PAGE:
Outdoor Gear Is More Than Just A Fashion Statement; It's A Way To Stay Warm And Dry
G. Bruce Boyer
From the Print Edition:
Demi Moore, Autumn 96
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Leave it to the Italians to design the perfect blend of fashion and function. Two of the world's leading textile and clothing manufacturing firms-- Ermenegildo Zegna and Loro Piana--have introduced new fabrics this year, the results of advanced research in material technology.
Zegna has been a world leader in prestigious fabrics for most of this century. Since the 1960s, it has been producing its own line of handsomely tailored clothing and sportswear. This spring the firm introduced its "Yachting" collection of outerwear--from winter to summer--made from a new cloth called Microtene 10.000. A superthin polyester fiber is used to produce a yarn of extraordinary lightness--much finer than silk, a mere kilo of it would stretch around the equator--which means it can be densely compacted, allowing it to be both porous and virtually waterproof.
The fabric has a very pleasing peach-skin feel, the result of an emery-polished finish, and the garments perform exceptionally well in the wet and cold. The various jacket styles are so handsome they can serve admirably as outerwear around town.
The firm of Loro Piana has created another breakthrough cloth. Its truly remarkable patented "Storm System" all-weather fabric guarantees warmth, lightness and protection from wind and rain. Loro Piana used its expertise in spinning, weaving and finishing techniques to exploit the natural thermal properties of the finest cotton, wool and cashmere. Then, working with U.S.-based Gore Technologies, a world leader in the field of synthetic polymers that developed a special microporous membrane for an all-weather lining, Loro Piana created a new generation of outerwear fabrics.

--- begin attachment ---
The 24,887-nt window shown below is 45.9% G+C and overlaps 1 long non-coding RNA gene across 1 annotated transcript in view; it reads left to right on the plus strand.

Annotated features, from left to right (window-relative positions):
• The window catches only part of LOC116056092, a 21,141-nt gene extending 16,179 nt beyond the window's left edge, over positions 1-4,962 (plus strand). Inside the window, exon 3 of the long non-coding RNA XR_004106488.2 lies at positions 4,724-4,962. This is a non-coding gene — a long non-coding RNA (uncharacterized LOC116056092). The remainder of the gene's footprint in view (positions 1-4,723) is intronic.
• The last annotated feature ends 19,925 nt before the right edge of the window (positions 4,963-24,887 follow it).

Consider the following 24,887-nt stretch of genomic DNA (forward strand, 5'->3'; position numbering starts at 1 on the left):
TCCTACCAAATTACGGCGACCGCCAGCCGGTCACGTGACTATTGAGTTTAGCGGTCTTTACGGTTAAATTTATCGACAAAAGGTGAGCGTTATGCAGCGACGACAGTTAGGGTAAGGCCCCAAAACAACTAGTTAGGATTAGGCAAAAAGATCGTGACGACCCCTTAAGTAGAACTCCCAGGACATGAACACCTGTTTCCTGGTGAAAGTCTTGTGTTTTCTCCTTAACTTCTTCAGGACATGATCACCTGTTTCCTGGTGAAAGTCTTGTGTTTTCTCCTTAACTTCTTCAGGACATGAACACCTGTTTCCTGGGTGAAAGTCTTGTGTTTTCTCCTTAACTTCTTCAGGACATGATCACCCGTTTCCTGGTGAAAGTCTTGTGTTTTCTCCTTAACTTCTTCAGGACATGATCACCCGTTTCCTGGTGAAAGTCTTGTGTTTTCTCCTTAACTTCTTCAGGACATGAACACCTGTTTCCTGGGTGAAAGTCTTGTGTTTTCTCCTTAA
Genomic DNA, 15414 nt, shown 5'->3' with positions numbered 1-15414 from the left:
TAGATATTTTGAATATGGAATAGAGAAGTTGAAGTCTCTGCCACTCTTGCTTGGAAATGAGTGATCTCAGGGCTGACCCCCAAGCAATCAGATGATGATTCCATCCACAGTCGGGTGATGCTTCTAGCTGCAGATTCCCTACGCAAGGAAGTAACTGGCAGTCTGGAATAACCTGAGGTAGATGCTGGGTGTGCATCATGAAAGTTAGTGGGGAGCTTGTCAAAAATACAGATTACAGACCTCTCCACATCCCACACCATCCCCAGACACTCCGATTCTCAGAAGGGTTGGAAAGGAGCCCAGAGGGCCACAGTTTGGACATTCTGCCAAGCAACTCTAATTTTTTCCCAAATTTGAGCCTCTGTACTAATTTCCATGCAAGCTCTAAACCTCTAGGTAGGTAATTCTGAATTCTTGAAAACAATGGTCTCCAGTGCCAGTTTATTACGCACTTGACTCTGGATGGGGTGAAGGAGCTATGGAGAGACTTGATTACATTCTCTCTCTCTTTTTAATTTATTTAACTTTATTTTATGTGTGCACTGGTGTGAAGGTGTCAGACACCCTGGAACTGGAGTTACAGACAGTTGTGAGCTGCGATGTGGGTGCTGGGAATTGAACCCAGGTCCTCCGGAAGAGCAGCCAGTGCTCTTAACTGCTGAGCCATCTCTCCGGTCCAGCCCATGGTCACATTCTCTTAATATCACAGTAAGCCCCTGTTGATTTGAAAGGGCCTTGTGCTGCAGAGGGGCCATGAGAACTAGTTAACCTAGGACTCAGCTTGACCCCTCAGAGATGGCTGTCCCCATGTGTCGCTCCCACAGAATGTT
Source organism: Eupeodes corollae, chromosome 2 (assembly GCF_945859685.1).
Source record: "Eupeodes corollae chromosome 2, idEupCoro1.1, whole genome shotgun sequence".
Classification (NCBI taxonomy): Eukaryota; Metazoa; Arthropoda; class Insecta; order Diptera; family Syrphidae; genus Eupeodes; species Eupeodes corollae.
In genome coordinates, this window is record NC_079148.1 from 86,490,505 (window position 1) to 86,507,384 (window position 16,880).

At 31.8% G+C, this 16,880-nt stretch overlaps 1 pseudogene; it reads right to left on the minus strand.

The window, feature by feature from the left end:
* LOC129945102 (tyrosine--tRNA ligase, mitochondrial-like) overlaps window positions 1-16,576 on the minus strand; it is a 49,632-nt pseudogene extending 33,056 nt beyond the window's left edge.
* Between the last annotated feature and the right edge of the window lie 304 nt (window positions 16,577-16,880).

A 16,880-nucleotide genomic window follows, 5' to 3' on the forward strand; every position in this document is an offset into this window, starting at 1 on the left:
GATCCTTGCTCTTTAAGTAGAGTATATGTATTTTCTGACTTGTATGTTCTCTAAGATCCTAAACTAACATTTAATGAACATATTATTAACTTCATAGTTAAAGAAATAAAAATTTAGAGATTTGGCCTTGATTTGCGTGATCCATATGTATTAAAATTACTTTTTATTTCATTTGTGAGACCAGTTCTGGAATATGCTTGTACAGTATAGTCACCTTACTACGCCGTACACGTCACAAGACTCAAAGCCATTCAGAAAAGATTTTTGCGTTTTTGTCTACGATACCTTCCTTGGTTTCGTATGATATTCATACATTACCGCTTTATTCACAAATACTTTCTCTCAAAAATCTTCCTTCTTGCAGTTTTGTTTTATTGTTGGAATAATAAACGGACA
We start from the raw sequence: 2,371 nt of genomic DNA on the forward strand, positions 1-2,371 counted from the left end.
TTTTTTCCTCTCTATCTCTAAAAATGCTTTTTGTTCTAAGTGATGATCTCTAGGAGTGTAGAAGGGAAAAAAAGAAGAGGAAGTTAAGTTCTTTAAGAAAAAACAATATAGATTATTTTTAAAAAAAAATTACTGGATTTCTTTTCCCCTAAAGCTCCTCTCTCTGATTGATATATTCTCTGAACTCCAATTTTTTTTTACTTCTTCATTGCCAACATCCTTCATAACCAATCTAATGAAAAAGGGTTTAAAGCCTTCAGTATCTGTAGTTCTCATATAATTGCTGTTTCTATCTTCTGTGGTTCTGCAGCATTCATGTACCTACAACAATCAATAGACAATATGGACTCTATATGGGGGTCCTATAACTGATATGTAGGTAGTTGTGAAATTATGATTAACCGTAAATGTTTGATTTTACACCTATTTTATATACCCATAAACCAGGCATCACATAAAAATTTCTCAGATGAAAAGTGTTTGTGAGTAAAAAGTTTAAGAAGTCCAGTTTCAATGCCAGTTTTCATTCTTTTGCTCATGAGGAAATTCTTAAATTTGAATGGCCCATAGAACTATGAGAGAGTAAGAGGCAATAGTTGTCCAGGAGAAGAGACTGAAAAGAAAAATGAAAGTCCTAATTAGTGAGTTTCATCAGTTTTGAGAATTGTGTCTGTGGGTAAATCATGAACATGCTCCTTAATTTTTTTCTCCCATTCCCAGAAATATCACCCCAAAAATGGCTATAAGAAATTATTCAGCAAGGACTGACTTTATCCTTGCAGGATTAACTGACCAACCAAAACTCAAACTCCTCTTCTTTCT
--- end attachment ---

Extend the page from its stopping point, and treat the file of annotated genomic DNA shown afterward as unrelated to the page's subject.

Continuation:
These fabrics have been taken up by such fashionable firms as Faconnable, Brioni, Canali and Armani for raincoats, parkas, sports jackets and other outerwear, as well as a line from Loro Piana that includes riding and field jackets (originally designed for the Italian equestrian team). This is sumptuous, high-performance gear, guaranteed to retain a dry and elegant appearance even in the most challenging weather.
--GB Custom Shooting Suits
If you were thinking of having a nice tweed shooting suit custom made, the chap to see is Leonard Logsdail, an English gentleman and one of the finest tailors on Savile Row, but now practicing his art of bespoke cutting in New York City.
"We used to do tweed shooting suits on a regular basis in London, and I still do several every season over here," says Logsdail. "We prefer what I call 'working tweed,' stout 18-ounce thorn-proof cloth that can stand up to the rigors of the hunt. The second criterion is comfort: we provide bellows pockets, bi-swing back, suede gun patch, throat latch, even an inside hare pocket with a waterproof lining in the jacket if the customer wants. And since the swing of the gun is the most important movement in the field, we want to make sure the back rides free and that the sleeves are slightly longer for breaking in. On the plus fours we can do strap-and-buckle knee fasteners or Velcro, whatever the customer wants."
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